March 13 (Reuters) – India’s stubbornly high inflation must
come down to a 4 to 6 percent range, the country’s central bank
chief said on Wednesday, noting full implementation of this
year’s budget will have a “softening impact” on price growth.
“The Reserve Bank has to ensure that inflation is brought
down to the threshold level and is maintained there,” Duvvuri
Subbarao, the Governor of the Reserve Bank of India (RBI)told
students in London.
LONDON, March 12 (Reuters) – Kenya’s peaceful election has
given investors an added impetus to buy assets in East Africa’s
biggest economy, but a legal challenge to the result and the
possible international trial of the winner could dampen
Kenya, like many other frontier markets, is enjoying strong
growth, with its rising consumer class and high bond yields
attracting international investors.
LONDON, March 11 (Reuters) – Smaller emerging markets
companies are drawing interest from investors wary of wilder
frontier economies but willing to delve deeper into familiar
territory in pursuit of returns.
Buying shares in firms with market capitalisations of less
than $3 billion offers a way to tap into economies in which
demand from a rising middle-class for consumer brands, telecoms
and financial services is driving rapid growth.
LONDON (Reuters) – Sub-Saharan Africa is likely to show robust 5.8 percent growth this year, with domestic demand playing a key role, but business must do more to promote a more inclusive society, the African Development Bank said on Monday.
“We are looking at growth of around 5.8 percent this year in sub-Saharan Africa, excluding South Africa it would be 6.2 percent,” AfDB president Donald Kaberuka told Reuters in an interview on the sidelines of a business briefing.
Emerging market issuers have been busy this year, but investors aren’t getting much of a return, as rising Treasury yields steal their lunch.
Joyce Chang, head of emerging markets research at JP Morgan, told the Emerging Market Traders’ Association yesterday that:
LONDON, Feb 25 (Reuters) – Turmoil in Tunisia? Conflict in
Mali? Fraught elections in Kenya? Investment in Africa is
African investment funds have grown nearly five times in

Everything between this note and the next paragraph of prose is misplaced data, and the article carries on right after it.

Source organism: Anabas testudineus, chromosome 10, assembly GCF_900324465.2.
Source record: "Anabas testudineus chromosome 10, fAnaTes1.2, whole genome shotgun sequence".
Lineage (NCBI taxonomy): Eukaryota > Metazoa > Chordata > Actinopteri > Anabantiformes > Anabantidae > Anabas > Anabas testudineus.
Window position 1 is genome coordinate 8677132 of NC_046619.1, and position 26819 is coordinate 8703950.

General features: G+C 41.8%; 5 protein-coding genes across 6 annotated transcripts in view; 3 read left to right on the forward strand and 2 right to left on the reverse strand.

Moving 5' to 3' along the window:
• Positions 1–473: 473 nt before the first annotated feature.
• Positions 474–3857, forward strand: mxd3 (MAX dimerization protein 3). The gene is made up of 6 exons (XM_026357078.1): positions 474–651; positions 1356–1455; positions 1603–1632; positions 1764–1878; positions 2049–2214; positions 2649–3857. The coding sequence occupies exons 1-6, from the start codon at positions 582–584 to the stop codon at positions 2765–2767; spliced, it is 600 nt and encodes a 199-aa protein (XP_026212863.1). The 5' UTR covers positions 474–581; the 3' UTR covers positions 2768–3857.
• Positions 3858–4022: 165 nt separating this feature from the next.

value in the past six years and are attracting new forms of
capital, from local pension money to sovereign wealth funds.
Turkey took another step in the currency battle this week, cutting two of its three main interest rates to prevent speculative flows, yet also raising reserve requirements to cool domestic loan growth.
Policymakers in both the emerging and the developed worlds have been keeping monetary policy loose to stop their currencies rising to uncompetitive levels, even though G20 finance ministers last weekend said there would be no currency war, and made a commitment to refrain from competitive devaluations. The mood does appear to be softening, with the Fed’s minutes yesterday showing a number of officials think the central bank might have to slow or stop buying bonds.
LONDON, Feb 13 (Reuters) – A Bank of England pledge to help
London become a global trading centre for China’s yuan has
stirred talk of a revival in the city’s fortunes, similar to the
explosion of the U.S. dollar market in the 1960s and 70s.
In what many bankers saw as a pivotal move, the British
central bank said last month it was ready “in principle” to
adopt a currency swap line with the People’s Bank of China,
providing a two-way pipe to the City as the still-unconvertible
yuan starts to emerge as a world reserve
Mobile phone bills and beer consumption patterns are used by investors to assess how fast bank accounts are likely to grow in Africa, but what did investors count to gauge trends before there were mobile phones?
The answer? Cattle, bicycles, radios, founder of Zimbabwean telecoms company Econet Wireless Strive Masiyiwa told an Economist conference on Africa this afternoon. Masiyiwa said he researched ownership of these status items to assess the five-year demand for mobile phones in Botswana when he successfully bid for a mobile phone contract from Botswana’s government.
LONDON (Reuters) – From phone bills in Lagos to bulldozers in Beijing, analysts are looking creatively at ways to measure the strength of emerging market economies where official data sometimes comes up short.
How much Guinness are Nigerians drinking? How full are hotels in the Gulf? What about enrolment in international schools?